Soil pore volume and the abundance of soil mites in two contrasting habitats

Uffe N. Nielsen, Graham H. R. Osler, Rene van der Wal, Colin D. Campbell, David F. R. P. Burslem

Research output: Contribution to journalArticlepeer-review

48 Citations (Scopus)


Microarthropods are mainly found in the organic layer of soils but show high spatial variability in abundance that remains poorly understood. A factor that could be influencing the abundance of microarthropods is the soil pore volume. Consequently, we tested the hypothesis that mite abundance is related to soil pore volume in two contrasting habitats. Heather moorland and birch woodland, with contrasting humus forms, showed high within-habitat variation in soil pore volume and mite abundance. The abundance of oribatid mites in both habitats and the abundance of mesostigmatid mites in heather moorland were strongly and positively related to the volume of pores in the range 60-300 mu m. This supports the hypothesis that mite abundance is influenced by soil pore volume and we stress that soil structure should be considered as an explanatory variable when studying microarthropod communities. (c) 2008 Elsevier Ltd. All rights reserved.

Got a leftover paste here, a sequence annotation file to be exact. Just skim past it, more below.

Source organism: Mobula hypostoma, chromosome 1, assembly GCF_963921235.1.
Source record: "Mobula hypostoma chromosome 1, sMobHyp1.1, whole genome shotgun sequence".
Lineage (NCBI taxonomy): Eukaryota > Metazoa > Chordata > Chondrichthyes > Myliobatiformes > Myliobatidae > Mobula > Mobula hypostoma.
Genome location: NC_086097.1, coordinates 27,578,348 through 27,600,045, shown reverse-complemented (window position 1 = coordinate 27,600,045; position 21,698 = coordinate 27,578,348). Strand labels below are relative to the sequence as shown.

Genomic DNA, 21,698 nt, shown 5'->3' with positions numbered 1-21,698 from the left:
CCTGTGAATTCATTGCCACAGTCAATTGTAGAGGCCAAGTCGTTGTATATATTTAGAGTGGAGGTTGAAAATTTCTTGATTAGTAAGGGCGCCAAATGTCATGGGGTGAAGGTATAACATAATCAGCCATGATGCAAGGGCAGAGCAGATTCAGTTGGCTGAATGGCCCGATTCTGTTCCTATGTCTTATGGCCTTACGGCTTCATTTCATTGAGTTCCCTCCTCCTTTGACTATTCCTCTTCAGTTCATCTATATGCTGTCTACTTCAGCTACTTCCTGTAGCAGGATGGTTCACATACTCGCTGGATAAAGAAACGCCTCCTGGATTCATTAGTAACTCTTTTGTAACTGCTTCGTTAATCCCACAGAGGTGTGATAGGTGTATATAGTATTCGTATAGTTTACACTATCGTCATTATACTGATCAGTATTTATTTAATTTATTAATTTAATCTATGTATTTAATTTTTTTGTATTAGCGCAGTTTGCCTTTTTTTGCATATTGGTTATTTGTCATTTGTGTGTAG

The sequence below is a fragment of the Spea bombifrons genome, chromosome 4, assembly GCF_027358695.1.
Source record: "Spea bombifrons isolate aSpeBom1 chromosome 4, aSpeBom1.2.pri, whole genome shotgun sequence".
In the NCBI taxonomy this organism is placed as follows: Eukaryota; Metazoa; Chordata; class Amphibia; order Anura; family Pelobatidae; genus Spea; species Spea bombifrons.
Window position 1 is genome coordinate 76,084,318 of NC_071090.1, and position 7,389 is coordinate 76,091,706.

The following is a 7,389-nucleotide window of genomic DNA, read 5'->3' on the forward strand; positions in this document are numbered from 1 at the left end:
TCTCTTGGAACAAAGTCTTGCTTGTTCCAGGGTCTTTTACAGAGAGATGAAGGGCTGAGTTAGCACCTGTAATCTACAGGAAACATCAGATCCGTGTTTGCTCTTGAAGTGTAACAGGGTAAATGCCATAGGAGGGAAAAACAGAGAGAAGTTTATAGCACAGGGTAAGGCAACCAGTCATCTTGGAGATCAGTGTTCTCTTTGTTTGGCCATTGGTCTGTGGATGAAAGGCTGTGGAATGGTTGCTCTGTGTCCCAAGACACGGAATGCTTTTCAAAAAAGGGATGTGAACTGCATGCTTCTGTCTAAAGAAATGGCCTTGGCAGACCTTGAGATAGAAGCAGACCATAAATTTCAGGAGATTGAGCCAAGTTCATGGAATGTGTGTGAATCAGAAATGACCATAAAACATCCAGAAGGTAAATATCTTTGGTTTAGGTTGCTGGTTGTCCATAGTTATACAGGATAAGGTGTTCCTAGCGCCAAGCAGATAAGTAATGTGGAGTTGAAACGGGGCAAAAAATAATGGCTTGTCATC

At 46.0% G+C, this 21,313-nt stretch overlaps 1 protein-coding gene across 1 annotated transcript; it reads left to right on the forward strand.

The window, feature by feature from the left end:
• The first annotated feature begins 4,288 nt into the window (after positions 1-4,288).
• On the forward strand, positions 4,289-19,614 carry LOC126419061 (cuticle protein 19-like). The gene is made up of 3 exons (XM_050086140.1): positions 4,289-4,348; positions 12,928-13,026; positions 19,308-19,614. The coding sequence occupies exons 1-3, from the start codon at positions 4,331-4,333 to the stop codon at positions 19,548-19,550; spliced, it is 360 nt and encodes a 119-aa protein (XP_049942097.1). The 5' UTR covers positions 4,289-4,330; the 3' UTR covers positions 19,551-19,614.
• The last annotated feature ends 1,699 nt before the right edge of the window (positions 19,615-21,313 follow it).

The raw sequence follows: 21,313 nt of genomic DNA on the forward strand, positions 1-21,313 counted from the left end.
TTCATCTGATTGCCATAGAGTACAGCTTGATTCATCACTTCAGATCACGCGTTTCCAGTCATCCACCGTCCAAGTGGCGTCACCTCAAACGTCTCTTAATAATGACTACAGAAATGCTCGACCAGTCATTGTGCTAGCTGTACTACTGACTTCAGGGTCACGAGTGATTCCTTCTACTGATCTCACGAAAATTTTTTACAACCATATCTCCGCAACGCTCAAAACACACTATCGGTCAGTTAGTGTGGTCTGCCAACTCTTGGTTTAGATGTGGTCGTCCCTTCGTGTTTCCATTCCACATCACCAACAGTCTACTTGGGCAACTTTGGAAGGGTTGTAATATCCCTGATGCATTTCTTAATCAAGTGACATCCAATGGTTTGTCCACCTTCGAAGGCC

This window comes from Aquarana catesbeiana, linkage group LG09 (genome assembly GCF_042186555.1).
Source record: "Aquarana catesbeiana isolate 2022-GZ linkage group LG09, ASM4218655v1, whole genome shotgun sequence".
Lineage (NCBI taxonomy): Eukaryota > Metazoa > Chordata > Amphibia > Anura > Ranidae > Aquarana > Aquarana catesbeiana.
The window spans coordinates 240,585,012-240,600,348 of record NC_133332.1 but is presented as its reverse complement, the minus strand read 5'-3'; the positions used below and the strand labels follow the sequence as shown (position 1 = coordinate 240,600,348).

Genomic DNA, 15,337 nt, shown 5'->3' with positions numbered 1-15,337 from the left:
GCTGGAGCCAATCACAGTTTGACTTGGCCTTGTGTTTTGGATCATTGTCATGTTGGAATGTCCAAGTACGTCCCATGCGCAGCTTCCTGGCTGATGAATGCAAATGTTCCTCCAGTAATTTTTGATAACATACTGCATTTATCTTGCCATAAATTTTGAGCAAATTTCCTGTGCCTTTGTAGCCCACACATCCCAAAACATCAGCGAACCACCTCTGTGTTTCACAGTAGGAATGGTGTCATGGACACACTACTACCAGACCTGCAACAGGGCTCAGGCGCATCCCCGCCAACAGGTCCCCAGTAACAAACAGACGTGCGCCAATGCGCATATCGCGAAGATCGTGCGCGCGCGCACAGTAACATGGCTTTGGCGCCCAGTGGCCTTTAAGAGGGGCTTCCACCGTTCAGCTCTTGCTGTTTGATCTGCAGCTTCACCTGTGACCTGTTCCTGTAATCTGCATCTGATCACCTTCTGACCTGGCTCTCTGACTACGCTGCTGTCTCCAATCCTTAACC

Original languageEnglish
Pages (from-to)1538-1541
Number of pages4
JournalSoil Biology and Biochemistry
Issue number6
Early online date6 Feb 2008
Publication statusPublished - Jun 2008


  • mesostigmata
  • microarthropods
  • Oribatida
  • soil pore volume
  • heather moorland
  • organic-matter
  • birch betula
  • diversity
  • complexity
  • fauna
  • decomposition
  • succession
  • compaction
  • assemblage


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